Witnesses reported air, tank, and artillery strikes shook Sudan’s capital, Khartoum, and the neighboring city of Bahri on Friday, mocking a 72-hour truce extension promised by the army and a rival paramilitary organization.
Hundreds of people have been slain and tens of thousands have fled for their safety as a power struggle between the army and Rapid Support Forces (RSF) erupted on April 15 and paralyzed an internationally supported transition to democratic elections.
The fighting has also reawakened a two-decade-old conflict in the western Darfur region where scores have died this week.
In the Khartoum area, heavy gunfire and detonations rattled residential neighborhoods. Plumes of smoke rose above Bahri.
“We hear the sounds of planes and explosions. We don’t know when this hell will end,” said Bahri resident Mahasin al-Awad, 65. “We’re in a constant state of fear.”
The army has been deploying jets or drones on RSF forces in neighborhoods across the capital. Many residents are pinned down by urban warfare with scant food, fuel, water and power.
At least 512 people have been killed and close to 4,200 wounded, according to the United Nations, which believes the real toll is much higher. The Sudan Doctors Union said at least 387 civilians had been killed.
The RSF accused the army of violating an internationally brokered ceasefire with air strikes on its bases in Omdurman, Khartoum’s sister city at the confluence of the Blue and White Nile rivers, and Mount Awliya.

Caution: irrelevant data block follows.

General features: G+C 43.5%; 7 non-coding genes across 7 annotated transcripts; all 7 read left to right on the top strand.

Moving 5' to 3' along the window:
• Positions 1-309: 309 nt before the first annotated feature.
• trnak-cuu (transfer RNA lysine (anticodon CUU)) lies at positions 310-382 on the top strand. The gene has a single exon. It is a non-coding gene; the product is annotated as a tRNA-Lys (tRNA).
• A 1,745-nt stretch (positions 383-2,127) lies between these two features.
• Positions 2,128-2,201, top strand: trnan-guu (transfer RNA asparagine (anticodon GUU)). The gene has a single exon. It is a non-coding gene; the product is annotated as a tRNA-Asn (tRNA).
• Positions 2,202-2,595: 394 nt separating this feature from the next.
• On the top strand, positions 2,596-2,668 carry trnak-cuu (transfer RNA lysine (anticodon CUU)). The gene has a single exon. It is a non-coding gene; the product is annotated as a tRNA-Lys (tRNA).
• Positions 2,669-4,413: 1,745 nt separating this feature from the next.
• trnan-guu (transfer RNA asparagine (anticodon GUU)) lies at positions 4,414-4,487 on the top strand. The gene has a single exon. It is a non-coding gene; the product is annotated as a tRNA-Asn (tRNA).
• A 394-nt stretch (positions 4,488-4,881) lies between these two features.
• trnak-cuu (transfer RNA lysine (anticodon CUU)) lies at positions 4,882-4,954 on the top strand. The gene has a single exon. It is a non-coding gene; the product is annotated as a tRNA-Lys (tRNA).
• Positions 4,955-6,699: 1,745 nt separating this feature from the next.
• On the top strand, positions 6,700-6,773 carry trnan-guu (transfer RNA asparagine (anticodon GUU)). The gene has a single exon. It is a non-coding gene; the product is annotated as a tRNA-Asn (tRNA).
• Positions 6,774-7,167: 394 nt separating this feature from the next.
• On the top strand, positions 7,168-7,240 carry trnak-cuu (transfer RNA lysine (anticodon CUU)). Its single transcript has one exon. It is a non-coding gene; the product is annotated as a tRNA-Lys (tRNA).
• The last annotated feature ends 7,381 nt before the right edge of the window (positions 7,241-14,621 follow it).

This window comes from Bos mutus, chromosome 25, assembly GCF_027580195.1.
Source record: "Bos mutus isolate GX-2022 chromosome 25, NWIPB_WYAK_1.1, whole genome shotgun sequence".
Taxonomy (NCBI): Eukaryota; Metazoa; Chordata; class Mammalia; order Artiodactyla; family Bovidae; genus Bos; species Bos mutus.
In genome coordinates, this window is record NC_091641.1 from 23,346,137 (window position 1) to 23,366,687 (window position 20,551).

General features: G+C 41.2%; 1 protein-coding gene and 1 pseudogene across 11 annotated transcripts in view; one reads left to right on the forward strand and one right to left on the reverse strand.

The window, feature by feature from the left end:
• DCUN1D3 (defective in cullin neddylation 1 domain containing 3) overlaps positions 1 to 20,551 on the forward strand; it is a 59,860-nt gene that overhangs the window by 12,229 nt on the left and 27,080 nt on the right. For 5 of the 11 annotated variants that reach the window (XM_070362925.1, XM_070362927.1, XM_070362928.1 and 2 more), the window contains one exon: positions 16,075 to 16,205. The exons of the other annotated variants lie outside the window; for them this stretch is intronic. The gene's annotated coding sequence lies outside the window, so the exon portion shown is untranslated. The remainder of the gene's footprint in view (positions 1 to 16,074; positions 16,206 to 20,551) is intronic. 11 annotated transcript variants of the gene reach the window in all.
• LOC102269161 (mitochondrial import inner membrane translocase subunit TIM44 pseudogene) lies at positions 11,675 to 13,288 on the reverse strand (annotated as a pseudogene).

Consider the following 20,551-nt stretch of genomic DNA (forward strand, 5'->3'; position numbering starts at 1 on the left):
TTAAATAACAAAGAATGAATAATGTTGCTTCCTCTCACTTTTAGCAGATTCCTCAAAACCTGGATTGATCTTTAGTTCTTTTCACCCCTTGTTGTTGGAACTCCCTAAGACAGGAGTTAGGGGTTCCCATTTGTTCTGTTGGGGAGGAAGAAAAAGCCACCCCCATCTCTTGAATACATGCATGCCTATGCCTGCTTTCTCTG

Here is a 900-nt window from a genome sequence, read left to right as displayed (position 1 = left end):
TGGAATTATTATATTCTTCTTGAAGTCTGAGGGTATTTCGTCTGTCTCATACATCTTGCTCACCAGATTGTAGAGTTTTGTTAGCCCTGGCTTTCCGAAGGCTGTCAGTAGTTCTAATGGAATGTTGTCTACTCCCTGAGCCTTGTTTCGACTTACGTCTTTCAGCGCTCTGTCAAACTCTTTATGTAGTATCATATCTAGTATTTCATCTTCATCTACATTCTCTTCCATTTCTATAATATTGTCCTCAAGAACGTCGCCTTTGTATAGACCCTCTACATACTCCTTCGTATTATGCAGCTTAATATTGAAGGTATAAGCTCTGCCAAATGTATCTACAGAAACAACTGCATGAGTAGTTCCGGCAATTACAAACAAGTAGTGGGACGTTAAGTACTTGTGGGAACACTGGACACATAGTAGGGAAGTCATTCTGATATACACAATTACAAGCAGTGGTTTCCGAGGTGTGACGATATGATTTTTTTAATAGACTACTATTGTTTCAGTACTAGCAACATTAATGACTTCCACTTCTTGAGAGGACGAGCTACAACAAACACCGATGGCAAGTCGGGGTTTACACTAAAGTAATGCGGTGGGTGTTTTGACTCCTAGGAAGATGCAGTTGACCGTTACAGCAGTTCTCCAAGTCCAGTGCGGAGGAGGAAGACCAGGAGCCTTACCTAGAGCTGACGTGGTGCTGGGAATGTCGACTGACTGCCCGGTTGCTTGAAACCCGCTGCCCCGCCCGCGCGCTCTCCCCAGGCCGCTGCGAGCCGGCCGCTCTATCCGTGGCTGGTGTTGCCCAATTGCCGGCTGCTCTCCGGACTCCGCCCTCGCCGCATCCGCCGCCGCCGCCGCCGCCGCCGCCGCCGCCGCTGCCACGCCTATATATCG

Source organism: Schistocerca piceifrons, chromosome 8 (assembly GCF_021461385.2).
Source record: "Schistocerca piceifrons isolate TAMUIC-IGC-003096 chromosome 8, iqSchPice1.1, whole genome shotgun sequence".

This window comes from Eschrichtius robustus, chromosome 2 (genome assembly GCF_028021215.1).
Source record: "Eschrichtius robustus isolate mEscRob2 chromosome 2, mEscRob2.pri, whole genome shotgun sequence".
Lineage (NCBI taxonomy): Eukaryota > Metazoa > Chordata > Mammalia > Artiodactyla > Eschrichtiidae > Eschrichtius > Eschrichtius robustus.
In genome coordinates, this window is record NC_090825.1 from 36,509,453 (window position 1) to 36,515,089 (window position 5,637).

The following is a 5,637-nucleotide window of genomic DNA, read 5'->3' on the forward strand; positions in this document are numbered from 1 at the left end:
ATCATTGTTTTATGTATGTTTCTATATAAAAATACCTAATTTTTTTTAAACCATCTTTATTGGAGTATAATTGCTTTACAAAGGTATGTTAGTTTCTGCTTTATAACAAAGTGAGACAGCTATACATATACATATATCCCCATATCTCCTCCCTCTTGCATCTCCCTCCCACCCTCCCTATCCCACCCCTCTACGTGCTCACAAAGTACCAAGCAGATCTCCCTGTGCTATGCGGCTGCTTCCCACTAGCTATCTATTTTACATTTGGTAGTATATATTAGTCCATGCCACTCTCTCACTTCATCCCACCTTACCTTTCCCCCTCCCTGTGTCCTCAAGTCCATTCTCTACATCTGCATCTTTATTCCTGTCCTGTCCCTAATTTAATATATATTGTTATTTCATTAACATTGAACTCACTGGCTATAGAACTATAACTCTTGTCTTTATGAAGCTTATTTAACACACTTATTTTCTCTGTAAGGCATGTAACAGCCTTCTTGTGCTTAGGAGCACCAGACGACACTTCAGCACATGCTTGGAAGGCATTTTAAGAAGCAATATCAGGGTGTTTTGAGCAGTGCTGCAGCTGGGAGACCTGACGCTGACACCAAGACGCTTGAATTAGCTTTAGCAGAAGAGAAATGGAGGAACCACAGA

The army blamed the RSF for violations.
The ceasefire is supposed to last until Sunday at midnight.
The violence has sent tens of thousands of refugees across Sudan’s borders and threatens to compound instability across a volatile swathe of Africa between the Sahel and the Red Sea.
“From the war planes to the tanks and rockets, we had no other option than to leave,” said Sudanese man Motaz Ahmed, who arrived in Egypt’s capital Cairo after a five-day trip. “We left behind our homes, our work, our belongings, our vehicles, everything, so we can take our children and parents to safety.”
Foreign governments airlifted diplomats and citizens to safety over the past week. Britain said its evacuations would end on Saturday as demand for spots on planes had declined.
The U.S. said several hundred Americans had departed Sudan by land, sea or air. A convoy of buses carrying 300 Americans left Khartoum late on Friday on a 525-mile trip to the Red Sea in the first U.S.-organized evacuation effort for citizens, the New York Times reported.